In any event, people kept telling Blumenthal how much they loved the book, even though they were rejecting it for publication. So he decided to take matters into his own hands, set up a publishing company, and self-published his book.
A Self-Publishing Success
Dorfman was selected by January magazine as one of the 50 best books of the year. Blumenthal went on to get other major reviews and eventually sold the book to St. Martin’s Press.
Blumenthal has also published with Simon & Schuster and Ballentine. He sold over 4,000 copies of his self-published What’s Wrong With Dorfman? by working relentlessly at promotion. But he realized his company, Farmer Street Press, would need someone to play the role of publisher. That’s how “Jerry” was born.
As he said in BooksnBytes.com,
There was no Jerry. Jerry was me. Every self-publisher should have a Jerry, although you can call him Bob or Moishe or Deepak, it’s up to you. Jerry was the front man. He put his name on press releases etc. I wanted people to think Farmer Street Press was a real company. Unfortunately, I had to fire Jerry because we just didn’t see eye to eye on a lot of things.
“Jerry” Has Plenty of Ancestors
Before so many people jumped into self-publishing, we tried mightily to disguise what we were doing. Somehow a publishing company run by John Smith (for example), publishing a book by John Smith, publicized by a PR person named John Smith does not, perhaps, convey the best message to those you are trying to sell to. Or at least that’s what we thought.
One of my publishing mentors, Felix Morrow, created the Mystic Arts Book Society, an early negative-option book club. He had to have a monthly magazine in which the editor picked the books for the month and wrote them up for the membership.
Felix realized that among the many new books he would be promoting through his book club, there would be some he couldn’t sell himself. Felix had a long history as a writer and publisher and some of the subjects Mystic Arts dealt in were considered to be “fringe” or “alternative” or “counterculture” at the time.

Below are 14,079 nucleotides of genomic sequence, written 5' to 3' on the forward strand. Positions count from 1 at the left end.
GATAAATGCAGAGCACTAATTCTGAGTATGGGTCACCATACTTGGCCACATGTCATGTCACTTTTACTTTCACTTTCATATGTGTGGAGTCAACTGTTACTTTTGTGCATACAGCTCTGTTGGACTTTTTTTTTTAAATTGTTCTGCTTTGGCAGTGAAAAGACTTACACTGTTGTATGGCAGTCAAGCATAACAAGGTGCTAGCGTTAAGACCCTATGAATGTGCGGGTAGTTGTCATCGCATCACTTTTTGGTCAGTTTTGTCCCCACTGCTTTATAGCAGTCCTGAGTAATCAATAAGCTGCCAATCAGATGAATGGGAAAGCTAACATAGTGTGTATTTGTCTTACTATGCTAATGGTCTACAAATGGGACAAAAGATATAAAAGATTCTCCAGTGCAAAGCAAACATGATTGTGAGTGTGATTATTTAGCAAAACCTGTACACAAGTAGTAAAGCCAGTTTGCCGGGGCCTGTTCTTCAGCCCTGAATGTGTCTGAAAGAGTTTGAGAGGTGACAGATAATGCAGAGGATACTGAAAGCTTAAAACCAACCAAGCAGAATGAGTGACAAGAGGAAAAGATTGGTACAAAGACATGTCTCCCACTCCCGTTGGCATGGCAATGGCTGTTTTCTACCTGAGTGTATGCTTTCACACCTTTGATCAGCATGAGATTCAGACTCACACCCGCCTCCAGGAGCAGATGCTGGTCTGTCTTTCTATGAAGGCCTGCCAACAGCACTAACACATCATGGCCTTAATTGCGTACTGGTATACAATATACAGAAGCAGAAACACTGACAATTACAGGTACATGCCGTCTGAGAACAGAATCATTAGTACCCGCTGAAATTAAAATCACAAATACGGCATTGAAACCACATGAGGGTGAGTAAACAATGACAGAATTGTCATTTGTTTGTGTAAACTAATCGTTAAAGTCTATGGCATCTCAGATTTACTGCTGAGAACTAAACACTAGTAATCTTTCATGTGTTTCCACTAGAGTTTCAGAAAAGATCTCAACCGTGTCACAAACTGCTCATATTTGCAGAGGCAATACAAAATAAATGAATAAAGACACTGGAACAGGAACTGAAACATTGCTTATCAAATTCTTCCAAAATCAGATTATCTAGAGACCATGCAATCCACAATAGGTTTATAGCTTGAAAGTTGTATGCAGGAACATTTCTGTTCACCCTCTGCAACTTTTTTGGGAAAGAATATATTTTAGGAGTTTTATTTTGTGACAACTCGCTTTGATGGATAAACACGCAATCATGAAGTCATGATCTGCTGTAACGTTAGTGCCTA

His solution: he created an editor for his book club, John Wilson, who was really Felix’s alter ego. As John Wilson he could find books for his members and had complete freedom to write the copy he needed for his monthly newsletter.
As Felix would say, when we talked about the possibility of duplicating his book club in the 1990s, “I needed John Wilson. He could say things that Felix Morrow could never say!”
Time to Kill Them Off?
We’ve entered a whole new world when it comes to self-publishing and independent publishing. Like musicians a few years ago, it’s now seen as useful, almost obligatory, for authors to have direct contact with their readers, and we are constantly being bombarded by advice to “build our author platform” and “dialogue with readers” to establish a “community of interest” around the books we write and publish.
In this new model, it’s authenticity that counts. We have authors blogging about their creative process, about their editorial progress, about how much money they are making from the sales of their books.
On Twitter we can follow our favorite authors and interact with them in ways we never could have imagined a few years ago.
With this wave of contact, communication and authenticity, do we really need the “Jerrys” and the “John Wilsons” of the past? Authors now establish publishing companies, hire editors, designers and book printers, and proudly declare themselves author/businesspeople in the marketplace.
It could be time to kill these guys off. What do you think? Do we still need to keep up the artifice, to pretend we are really a small publisher, not a guy in the dining room with a laptop? Would it matter any more? Leave me a comment and let me know what you think.